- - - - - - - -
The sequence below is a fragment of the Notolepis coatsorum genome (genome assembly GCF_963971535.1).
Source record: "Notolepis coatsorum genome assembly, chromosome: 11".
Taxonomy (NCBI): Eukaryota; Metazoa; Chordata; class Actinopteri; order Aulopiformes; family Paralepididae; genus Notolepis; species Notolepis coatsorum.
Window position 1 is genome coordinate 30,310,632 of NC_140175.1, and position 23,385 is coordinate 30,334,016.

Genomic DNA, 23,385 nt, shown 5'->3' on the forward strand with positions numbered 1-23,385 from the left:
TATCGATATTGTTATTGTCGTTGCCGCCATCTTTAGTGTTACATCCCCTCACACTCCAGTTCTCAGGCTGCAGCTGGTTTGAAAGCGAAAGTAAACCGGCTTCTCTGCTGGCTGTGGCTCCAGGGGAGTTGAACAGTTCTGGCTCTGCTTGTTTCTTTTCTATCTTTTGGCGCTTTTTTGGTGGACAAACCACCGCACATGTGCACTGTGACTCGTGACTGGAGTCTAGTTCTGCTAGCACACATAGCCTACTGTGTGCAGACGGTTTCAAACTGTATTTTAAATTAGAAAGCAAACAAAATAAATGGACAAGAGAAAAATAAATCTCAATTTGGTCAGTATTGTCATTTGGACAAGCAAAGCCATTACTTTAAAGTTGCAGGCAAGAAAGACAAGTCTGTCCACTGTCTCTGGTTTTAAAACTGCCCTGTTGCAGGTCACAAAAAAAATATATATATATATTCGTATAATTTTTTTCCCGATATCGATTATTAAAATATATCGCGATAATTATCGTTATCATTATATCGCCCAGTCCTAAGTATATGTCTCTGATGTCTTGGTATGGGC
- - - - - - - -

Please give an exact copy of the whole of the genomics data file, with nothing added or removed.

The sequence below is a fragment of the Notolepis coatsorum genome (genome assembly GCF_963971535.1).
Source record: "Notolepis coatsorum genome assembly, chromosome: 11".
Taxonomy (NCBI): Eukaryota; Metazoa; Chordata; class Actinopteri; order Aulopiformes; family Paralepididae; genus Notolepis; species Notolepis coatsorum.
Window position 1 is genome coordinate 30,310,632 of NC_140175.1, and position 23,385 is coordinate 30,334,016.

Genomic DNA, 23,385 nt, shown 5'->3' on the forward strand with positions numbered 1-23,385 from the left:
TATCGATATTGTTATTGTCGTTGCCGCCATCTTTAGTGTTACATCCCCTCACACTCCAGTTCTCAGGCTGCAGCTGGTTTGAAAGCGAAAGTAAACCGGCTTCTCTGCTGGCTGTGGCTCCAGGGGAGTTGAACAGTTCTGGCTCTGCTTGTTTCTTTTCTATCTTTTGGCGCTTTTTTGGTGGACAAACCACCGCACATGTGCACTGTGACTCGTGACTGGAGTCTAGTTCTGCTAGCACACATAGCCTACTGTGTGCAGACGGTTTCAAACTGTATTTTAAATTAGAAAGCAAACAAAATAAATGGACAAGAGAAAAATAAATCTCAATTTGGTCAGTATTGTCATTTGGACAAGCAAAGCCATTACTTTAAAGTTGCAGGCAAGAAAGACAAGTCTGTCCACTGTCTCTGGTTTTAAAACTGCCCTGTTGCAGGTCACAAAAAAAATATATATATATATTCGTATAATTTTTTTCCCGATATCGATTATTAAAATATATCGCGATAATTATCGTTATCATTATATCGCCCAGTCCTAAGTATATGTCTCTGATGTCTTGGTATGGGC